Lost in Translation: the challenges of working on a foreign film
Photo: John and Tammra Frederick were VIP guests Sunday at the US China International Film Festival in Houston.
For The Record
John Frederick Jr. of Mauriceville has worked on many films in the last two years. One of them presented a few challenges along the way. Frederick submitted for a film called “The Moment” earlier this year that was to be shot in Houston. He received a request for a video audition. Everything seemed normal until he got the “sides,” which is film lingo for the lines they want you to perform in an audition. They were in Chinese. Houston, we have a problem. Frederick doesn’t read or speak Chinese.
He e-mailed Vivianna Wang, the writer/director of the film and let her know of his dilemma. She apologized and resent the sides in English.
“They didn’t really make sense when I got them, but I did the self tape as written,” said Frederick. He got the part. The entire script was in Chinese. Frederick pointed out to Wang that the English translations of his part did not make sense. “People don’t talk like that,” he told her. She let him take the lead on the translations to make it more accurate. There were even a few scenes he adlibbed that weren’t in the script.
He completed the shooting in July and the film went into preproduction.
Last week he received a VIP invitation from Wang to the US China International Film Festival in Houston that was held Sunday. It included a meal and awards ceremony. He thought it was the premiere of “The Moment.” Once again, there was a little loss in translation.
A trailer for an earlier film by Wang was what was screened. Wang had invited Frederick so he could network with producers and directors at the festival.
“Almost everyone was speaking Chinese,” said Frederick. He said she would spot someone and bring him over, they would speak in Chinese and then they would leave. He didn’t have a clue what was going on.
“The meal was interesting,” he said. There were lots of different dishes, “each with rice.” He said there were dishes with shrimp, several chicken dishes and beef.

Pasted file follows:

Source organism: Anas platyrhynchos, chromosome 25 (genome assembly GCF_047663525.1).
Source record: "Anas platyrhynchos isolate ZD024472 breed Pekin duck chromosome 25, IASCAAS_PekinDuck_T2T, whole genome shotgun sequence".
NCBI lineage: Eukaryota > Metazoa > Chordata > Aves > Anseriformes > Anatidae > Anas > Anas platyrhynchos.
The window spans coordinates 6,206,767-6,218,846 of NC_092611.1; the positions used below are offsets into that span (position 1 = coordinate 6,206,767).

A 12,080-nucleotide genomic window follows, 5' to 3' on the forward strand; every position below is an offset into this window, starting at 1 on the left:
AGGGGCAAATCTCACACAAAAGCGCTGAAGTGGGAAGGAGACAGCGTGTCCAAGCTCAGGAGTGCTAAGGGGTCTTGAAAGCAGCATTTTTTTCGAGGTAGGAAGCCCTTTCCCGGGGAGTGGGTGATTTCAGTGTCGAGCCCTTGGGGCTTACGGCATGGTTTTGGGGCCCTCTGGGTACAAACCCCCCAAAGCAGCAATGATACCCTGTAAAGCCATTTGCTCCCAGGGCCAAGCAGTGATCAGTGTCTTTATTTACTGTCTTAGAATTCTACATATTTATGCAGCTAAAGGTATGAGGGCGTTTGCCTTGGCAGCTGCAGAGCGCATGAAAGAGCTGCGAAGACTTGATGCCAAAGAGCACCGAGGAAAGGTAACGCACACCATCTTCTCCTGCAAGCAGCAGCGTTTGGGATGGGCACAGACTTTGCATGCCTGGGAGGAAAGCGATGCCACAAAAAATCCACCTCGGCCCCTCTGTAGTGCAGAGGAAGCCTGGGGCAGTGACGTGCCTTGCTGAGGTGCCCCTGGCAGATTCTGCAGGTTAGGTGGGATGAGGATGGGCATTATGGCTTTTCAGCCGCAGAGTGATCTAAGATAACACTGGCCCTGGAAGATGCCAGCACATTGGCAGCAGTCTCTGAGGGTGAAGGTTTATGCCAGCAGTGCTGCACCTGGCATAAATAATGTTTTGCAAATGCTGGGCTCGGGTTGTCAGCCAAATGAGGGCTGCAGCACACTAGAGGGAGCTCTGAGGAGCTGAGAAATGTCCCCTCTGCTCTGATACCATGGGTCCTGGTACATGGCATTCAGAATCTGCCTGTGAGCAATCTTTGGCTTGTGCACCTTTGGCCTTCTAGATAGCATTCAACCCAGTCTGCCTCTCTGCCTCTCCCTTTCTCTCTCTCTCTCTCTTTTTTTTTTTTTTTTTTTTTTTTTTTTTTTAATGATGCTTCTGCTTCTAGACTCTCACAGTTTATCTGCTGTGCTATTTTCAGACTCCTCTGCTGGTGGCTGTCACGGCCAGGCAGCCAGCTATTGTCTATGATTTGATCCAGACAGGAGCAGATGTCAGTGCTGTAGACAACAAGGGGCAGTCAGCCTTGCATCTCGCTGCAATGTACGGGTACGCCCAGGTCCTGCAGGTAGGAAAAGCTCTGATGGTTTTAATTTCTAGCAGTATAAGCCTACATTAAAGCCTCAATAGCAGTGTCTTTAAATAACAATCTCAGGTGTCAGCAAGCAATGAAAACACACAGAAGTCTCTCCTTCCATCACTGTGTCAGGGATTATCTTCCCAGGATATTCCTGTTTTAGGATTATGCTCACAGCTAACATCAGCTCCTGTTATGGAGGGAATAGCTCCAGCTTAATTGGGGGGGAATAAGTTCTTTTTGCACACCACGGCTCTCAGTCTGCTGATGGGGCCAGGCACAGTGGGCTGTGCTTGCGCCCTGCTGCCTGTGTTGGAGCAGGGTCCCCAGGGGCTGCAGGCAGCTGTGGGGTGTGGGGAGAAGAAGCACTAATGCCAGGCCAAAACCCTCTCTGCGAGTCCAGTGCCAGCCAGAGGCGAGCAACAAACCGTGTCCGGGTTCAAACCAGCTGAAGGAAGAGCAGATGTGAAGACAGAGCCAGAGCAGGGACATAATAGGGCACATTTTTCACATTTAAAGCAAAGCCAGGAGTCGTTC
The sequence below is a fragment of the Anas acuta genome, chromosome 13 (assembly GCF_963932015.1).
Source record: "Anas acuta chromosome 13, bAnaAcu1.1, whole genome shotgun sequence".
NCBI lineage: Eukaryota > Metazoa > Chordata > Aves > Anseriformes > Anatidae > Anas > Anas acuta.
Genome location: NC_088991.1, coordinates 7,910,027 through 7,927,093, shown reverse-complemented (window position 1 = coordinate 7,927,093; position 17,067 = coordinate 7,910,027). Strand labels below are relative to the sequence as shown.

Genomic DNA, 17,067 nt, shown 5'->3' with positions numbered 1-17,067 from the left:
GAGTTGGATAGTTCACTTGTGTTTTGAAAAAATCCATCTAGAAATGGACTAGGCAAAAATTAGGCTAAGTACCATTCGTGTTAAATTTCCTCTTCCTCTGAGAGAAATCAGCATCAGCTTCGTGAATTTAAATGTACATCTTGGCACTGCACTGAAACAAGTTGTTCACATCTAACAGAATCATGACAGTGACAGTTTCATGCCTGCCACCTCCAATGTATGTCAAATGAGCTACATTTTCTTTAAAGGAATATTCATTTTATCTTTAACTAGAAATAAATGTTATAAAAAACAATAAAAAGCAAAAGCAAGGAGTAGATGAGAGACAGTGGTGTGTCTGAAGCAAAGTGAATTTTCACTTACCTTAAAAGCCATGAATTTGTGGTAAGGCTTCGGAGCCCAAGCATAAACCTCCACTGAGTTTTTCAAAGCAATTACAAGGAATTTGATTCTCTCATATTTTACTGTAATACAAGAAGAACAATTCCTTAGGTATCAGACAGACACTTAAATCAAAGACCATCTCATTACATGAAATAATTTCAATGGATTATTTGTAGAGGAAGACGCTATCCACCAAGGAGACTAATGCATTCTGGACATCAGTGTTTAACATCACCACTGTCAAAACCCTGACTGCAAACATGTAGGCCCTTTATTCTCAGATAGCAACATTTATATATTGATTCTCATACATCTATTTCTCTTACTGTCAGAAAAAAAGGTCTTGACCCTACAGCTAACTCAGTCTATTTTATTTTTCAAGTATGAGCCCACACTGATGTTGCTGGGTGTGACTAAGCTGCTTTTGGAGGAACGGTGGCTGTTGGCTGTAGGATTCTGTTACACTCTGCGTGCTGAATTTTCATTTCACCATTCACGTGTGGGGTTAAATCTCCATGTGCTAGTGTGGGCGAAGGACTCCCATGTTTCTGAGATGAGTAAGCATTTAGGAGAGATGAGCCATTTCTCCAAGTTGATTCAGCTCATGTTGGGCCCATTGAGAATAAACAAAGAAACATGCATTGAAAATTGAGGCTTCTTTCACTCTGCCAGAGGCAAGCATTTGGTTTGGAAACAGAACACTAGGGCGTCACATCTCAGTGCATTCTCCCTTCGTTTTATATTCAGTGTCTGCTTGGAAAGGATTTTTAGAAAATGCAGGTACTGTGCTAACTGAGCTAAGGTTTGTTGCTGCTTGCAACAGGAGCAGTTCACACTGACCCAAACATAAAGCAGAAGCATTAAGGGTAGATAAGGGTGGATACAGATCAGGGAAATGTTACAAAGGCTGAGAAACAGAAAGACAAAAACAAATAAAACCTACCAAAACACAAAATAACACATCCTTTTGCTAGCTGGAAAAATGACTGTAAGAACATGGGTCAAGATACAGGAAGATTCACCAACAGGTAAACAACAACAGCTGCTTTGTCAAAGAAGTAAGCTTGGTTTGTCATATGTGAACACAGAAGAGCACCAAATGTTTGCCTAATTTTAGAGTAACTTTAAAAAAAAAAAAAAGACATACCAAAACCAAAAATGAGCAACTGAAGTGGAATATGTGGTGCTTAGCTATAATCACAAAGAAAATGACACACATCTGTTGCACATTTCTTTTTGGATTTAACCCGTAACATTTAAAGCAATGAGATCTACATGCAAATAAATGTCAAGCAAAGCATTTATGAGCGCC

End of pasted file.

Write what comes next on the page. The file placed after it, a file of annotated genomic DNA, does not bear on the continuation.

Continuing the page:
He was confused as to what the etiquette would be since there was a plate with a smaller plate, and then there were different plates in the middle. He said he saw several women at the table go to a buffet table and bring back plates of food and others were food on their plates from those plates. He was unsure of if he was supposed to bring his plate to the buffet or if he was supposed to serve himself from the dishes on the table. It was a culture that he was unfamiliar with and wanted to be correct. When he asked a man near him, that fellow was also unsure and said he thought go to the buffet.
“I took my plate to the buffet area and an older Chinese woman came to me,” he said. “No, no, we bring to you,” the woman told him.
He told his wife, Tammra, “Just eat a little and I’ll take you to dinner after we leave.” It wasn’t that he didn’t like the food, he just wasn’t sure of the protocol.
There were several films screened, all in Chinese. Only one had English subtitles. Then it was time for the awards ceremony.
“It was different for sure. I didn’t understand most of what they said, but there were lots of awards given out. We just clapped when everyone else clapped,” he said. I met a few people but didn’t know who they were. I guess my movie will be at the next festival.”
The way home required a drive through Whataburger. No translation needed.